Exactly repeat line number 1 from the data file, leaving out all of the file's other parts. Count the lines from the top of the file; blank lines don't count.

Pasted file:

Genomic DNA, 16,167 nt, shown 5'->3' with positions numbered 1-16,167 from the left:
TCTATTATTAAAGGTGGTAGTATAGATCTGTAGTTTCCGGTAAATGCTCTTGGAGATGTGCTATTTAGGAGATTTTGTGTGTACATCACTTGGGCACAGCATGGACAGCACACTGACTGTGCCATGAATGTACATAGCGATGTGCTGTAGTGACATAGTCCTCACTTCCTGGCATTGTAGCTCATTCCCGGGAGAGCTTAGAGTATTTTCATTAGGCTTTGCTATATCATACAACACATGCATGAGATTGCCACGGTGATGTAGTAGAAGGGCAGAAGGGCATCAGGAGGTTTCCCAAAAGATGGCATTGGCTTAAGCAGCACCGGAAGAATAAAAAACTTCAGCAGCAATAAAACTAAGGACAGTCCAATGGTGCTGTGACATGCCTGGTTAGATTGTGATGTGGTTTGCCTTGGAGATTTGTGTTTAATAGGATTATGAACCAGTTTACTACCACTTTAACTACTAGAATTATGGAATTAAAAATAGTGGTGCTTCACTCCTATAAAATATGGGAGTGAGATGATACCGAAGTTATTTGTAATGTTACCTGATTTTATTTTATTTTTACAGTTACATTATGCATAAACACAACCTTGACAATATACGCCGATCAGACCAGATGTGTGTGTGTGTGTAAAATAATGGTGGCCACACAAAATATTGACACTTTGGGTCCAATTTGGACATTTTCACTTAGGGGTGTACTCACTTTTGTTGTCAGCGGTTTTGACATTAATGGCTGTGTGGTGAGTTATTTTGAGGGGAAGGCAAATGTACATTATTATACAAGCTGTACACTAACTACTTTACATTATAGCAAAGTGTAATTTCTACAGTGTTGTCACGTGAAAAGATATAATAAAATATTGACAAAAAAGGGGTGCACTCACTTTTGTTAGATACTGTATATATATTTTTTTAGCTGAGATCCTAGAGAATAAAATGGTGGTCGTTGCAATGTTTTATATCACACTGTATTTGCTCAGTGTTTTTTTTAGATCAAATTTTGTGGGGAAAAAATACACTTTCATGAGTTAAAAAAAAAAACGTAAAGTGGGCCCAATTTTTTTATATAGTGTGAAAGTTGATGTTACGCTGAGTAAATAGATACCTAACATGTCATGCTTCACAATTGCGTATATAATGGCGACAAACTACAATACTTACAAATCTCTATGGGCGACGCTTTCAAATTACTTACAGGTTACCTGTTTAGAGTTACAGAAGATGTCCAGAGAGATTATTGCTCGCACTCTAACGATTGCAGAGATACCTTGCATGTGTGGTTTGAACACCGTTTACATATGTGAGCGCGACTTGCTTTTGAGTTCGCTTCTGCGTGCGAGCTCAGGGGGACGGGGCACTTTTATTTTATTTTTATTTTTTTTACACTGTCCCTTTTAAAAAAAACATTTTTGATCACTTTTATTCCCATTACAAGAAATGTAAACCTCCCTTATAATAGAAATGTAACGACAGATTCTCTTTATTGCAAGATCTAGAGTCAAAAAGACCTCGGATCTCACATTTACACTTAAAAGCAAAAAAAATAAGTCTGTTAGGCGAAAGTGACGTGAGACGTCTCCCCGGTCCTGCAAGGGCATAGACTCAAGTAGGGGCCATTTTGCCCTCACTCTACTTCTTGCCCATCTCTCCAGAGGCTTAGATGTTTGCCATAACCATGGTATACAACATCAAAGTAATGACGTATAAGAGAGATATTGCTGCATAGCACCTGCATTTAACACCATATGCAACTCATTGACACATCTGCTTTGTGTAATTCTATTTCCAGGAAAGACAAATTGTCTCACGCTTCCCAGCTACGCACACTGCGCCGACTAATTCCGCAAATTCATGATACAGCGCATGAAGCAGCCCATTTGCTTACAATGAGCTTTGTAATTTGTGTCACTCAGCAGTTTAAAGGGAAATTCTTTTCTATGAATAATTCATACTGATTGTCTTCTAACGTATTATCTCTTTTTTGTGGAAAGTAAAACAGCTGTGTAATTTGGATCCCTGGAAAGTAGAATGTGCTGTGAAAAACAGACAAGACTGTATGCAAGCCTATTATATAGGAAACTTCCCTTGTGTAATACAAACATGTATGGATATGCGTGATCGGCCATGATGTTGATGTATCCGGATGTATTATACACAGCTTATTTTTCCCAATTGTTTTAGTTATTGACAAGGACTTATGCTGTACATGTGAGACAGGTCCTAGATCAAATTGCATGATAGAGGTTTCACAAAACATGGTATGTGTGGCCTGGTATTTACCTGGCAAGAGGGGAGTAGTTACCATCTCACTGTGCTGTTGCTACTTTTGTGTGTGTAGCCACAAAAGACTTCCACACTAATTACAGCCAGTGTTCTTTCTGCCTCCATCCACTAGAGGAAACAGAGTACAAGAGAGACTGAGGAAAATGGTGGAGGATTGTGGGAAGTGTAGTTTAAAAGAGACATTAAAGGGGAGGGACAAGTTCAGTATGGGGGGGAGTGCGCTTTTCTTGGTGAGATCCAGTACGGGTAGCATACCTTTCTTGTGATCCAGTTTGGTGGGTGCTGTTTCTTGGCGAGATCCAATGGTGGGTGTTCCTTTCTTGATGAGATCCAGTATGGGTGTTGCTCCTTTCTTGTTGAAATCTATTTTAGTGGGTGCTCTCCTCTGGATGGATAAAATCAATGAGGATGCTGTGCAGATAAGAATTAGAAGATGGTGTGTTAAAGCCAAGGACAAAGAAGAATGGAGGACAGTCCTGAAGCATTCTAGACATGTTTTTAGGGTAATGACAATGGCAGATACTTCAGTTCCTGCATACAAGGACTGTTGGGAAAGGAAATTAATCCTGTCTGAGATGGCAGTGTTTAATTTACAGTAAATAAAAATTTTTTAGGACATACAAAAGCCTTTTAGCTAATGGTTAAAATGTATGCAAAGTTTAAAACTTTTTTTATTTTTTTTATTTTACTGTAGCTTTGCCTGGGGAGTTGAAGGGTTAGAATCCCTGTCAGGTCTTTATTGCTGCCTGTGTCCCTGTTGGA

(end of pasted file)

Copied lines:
Genomic DNA, 16,167 nt, shown 5'->3' with positions numbered 1-16,167 from the left: